3-2-C: Tate Modern, London

Tate Modern is London’s all-around stop for modern and contemporary art. There is everything from painting to performance art, sculpture to new media, and even a viewing platform from the new Blavatnik Building. Many visitors gawk at Pablo Picasso’s Weeping Woman (1937), marvel at Salvador Dalí’s Metamorphosis of Narcissus (1937), and fall silent in the…

“Colour and I are one. I am a painter” – Paul Klee retrospective at Tate

Art does not reproduce the visible; rather, it makes visible. The above is the opening sentence to Paul Klee’s Creative Confessions, a critical text written in 1920 that reflects on the artist’s thinking and creative processes. He sees the visual piece as a record of movement, a journey through unploughed fields, rivers, fog, a “flash…

Performance and Painting – a collaboration with weird results…

Taking its name from David Hockney’s 1967 painting entitled A Bigger Splash, Tate’s exhibition focuses on the relationship between performance art and painting, specifically the infusion of the two. It gathers together works of varying mediums, including photographs, films and installations, from the 1950s to the present day. I went to this exhibition back in…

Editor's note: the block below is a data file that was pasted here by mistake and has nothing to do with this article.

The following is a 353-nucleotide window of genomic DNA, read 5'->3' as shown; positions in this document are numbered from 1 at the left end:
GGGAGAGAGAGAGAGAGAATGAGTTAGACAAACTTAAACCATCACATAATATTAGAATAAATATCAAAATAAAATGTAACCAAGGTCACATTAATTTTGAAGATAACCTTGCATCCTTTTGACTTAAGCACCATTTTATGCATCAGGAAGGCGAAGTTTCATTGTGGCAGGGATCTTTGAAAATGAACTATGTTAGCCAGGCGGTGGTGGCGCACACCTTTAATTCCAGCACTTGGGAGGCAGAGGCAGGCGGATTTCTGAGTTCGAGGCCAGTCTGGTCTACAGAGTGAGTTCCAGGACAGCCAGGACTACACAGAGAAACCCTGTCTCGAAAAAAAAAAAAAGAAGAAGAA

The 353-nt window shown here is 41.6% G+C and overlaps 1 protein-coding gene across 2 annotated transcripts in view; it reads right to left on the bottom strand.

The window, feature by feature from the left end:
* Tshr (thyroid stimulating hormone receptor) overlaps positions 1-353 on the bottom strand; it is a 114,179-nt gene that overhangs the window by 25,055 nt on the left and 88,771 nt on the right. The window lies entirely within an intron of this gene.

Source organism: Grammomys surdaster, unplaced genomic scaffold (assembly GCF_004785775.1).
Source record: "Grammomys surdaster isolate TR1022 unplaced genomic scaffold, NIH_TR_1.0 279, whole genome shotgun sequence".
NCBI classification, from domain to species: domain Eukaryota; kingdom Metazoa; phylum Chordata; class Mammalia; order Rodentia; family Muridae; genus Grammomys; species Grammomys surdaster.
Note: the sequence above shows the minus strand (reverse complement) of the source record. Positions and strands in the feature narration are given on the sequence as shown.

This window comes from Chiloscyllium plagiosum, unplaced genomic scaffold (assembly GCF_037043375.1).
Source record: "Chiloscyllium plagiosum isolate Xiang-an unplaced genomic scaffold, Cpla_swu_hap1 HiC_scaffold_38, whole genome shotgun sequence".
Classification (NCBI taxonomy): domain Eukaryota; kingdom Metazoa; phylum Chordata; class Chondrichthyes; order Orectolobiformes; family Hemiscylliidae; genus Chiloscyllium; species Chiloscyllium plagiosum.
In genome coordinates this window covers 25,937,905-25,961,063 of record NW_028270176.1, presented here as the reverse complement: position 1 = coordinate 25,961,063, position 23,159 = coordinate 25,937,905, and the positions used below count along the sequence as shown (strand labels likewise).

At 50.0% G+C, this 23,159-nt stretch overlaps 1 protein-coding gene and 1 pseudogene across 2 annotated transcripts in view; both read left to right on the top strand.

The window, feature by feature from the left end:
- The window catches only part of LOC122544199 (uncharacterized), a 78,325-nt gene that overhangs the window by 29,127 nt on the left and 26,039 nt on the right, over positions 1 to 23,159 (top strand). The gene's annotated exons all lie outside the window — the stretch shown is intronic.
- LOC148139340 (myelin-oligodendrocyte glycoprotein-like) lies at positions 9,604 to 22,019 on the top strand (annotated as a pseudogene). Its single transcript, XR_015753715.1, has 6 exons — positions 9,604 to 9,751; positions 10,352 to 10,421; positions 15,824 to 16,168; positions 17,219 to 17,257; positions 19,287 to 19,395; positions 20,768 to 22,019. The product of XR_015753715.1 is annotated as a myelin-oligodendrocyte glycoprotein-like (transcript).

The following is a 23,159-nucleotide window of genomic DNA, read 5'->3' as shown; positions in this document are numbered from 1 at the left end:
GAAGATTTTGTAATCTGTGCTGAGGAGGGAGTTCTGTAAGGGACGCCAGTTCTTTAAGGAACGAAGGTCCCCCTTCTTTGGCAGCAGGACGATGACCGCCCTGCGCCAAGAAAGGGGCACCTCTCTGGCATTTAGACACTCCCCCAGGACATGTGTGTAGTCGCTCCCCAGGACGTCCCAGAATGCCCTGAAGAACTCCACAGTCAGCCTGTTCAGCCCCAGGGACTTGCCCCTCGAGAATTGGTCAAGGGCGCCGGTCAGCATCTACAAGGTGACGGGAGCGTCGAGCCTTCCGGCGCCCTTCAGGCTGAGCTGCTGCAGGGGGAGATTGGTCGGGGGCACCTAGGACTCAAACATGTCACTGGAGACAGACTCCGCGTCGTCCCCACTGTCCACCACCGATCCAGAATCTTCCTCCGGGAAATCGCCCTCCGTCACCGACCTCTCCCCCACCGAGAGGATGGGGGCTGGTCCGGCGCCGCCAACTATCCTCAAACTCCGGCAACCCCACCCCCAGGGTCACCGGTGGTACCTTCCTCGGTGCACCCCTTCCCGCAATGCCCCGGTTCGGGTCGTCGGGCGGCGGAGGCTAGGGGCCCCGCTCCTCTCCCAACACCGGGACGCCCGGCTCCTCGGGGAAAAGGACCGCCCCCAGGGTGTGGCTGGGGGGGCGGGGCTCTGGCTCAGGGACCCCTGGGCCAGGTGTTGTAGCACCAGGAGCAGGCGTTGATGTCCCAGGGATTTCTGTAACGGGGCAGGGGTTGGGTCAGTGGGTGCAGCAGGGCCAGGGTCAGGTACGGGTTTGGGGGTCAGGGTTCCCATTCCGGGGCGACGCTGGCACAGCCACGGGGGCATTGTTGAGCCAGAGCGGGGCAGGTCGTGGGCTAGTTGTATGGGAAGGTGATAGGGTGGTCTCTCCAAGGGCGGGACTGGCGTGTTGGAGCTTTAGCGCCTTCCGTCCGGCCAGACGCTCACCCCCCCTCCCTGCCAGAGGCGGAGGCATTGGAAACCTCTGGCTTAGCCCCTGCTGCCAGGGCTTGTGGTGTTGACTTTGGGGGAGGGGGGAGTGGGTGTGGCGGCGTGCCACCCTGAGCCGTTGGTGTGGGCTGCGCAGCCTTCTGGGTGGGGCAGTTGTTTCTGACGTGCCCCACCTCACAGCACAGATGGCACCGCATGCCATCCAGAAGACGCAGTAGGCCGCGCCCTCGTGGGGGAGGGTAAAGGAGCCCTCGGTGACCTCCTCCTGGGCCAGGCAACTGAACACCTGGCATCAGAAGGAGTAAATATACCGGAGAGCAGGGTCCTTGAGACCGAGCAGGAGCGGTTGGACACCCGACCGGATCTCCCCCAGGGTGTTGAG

Roy Lichtenstein and his Ben-Days

In 1964, the Tate Gallery of Modern Art saw the arrival of Roy Lichtenstein, the first American artist to exhibit at the Tate. The reactions of the British public were far from impressed. Now, 49 years later, his legendary works drawing on 1960s American pop culture are once again reunited in a blockbuster retrospective in…